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Slipping right off your soapbox

I consider myself to be a liberal but in actuality I am more of a moderate. I think I just get on my liberal high horse around certain people, people who remind me of those few ultra conservative right wingers whose names I'd like to forget, you know, the likes of Rush, Beck and Hannity. Just the thought of them brings out the bitter, mean Ann Coulter in me, or if you are fond of her or would like to remain bipartisan, you can substitute Nurse Ratched here, tomato, tomatoe.

Last weekend I was out having a late afternoon bottle of wine with friends when one of the people in our group invited another friend of his to join us. His friend was a southerner, Christian, right winger, oil company owner. When he first sat down and I heard the twang I must admit I already was forming an opinion. And not a good one. I quickly softened though as we shared a few laughs (drinks help) and then late afternoon quickly slid into a beautiful orange sunset evening and spilled over into a "one more round" kind of night.

We ended up talking politics, bantering back and forth. And in our respective corners, The southerner, Mr. Know It All vs. me, Ms. I Wish I Could Remember Anything At All. He spewed his opinions about the war, Bush, Obama, Congress, solar energy, those so called "environmentalists" who in his mindset did much more harm than good. He attacked the welfare system, the people on unemployment, saying they needed to work for this money. Get out and sweep streets, pick up garbage, whatever. I think he definitely has a point, I agree. But things aren't black and white, there are always exceptions (such as me, making one for myself here, who has been trying for the last few months to collect unemployment and really, I am just not the street cleaning type, gray area, very gray). But, what about the people that already hold those jobs? Would they lose them to the unemployed, the welfare rats (his terminology, not mine) and then be one of the thousands standing in the unemployment line? We went round and round. But on this one subject I had to agree, he was right. Something should be required of those who receive assistance from the government if they are physically and mentally able to do so. We need to give back in some way. I personally don't have the answers.

We finally got up to leave the bar. Hugs all around and no hard feelings. He apologized later for getting on his soapbox, blamed it on the alcohol. I told him it was fine, no problem, but warned him to be prepared because next time I intended to come armed with the Second Amendment, equipped with enough verbal ammunition to knock him right off his slippery soapy slope. He laughed. In my face. Then he dared me. I'm going to need to channel my inner Ann here.

Walking on Tuesday with my journalist friend, we walked down to the beach and onto Sterns wharf. Looking over the railing down onto the sand, there was a homeless man, trying to collect money. Inventively, he had placed cloths, two of them side by side and had set up your basic coin toss carnival game. Now normally at the carnival you would be trying to get your coin into a small bowl, complete with goldfish so that you could take it home, and though it would more than likely not survive the week you still went home with a prize. Something for your money. We all like that. But here this homeless person, some would call beggar, had created this fun, make a wish, coin toss game, where for a measly coin you could make a wish. A wish that could maybe change your life if it came true. I tossed a coin. Made my wish. It didn't even come close to the little white plastic wish bowl but it did land on the cardboard sign where he had written "make a wish". I thought that in itself seemed extremely lucky.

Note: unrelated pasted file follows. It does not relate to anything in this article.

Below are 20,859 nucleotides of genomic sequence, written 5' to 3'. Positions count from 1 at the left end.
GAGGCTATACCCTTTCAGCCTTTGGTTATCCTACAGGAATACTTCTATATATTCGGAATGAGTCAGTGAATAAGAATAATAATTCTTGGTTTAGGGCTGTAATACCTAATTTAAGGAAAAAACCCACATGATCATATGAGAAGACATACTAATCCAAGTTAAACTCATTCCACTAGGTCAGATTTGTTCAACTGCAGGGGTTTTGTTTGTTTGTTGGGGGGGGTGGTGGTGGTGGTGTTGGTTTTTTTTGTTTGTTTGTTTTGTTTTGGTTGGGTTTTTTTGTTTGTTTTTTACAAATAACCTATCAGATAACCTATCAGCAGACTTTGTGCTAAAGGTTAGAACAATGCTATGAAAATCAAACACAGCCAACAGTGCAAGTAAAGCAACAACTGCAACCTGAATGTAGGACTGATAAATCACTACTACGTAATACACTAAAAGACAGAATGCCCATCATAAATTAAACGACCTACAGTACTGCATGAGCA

I was impressed with this homeless man's ingenious idea. I guess because I had never been offered anything in return for the many handouts I had given over the years. Yes, some offered up funny signs, some had honest signs (I need a beer), and others with their obvious signs, missing limbs which silently screamed out their unquestionable dire situations. All in all, they had to prove something for me to give something.

But as my friend said to me later that evening in an email, "Churches have "collection plates" and now here is an innovative homeless person with a "collection cloth"… "We all have to make a living. Pastors do it by passing the collection plate and here this creative homeless person does it by setting up a collection cloth along a beautiful stretch of the California Coast." Hmm, interesting. My friend is a very good writer.

The homeless man was giving back, in his own way. Whatever money he receives he is offering something of value, whether it be simple fun or pure entertainment, it is something for the money. A true exchange. Then it hit me. This man is creative, he might even be genius status, who knows? The government could hire him, create a new position, something like "Job Creator For Slackers" (i.e., receiving some sort of government assistance). I'm sure with his experience he could think of a multitude of ways we all could help out, contribute our fair share to those lending us a helping hand. Everyone would be happy, it's a win win. Except I'm sure Mr. Know It All would find plenty of fault with this idea. Especially coming from me, a sassy second amendment packing moderate.

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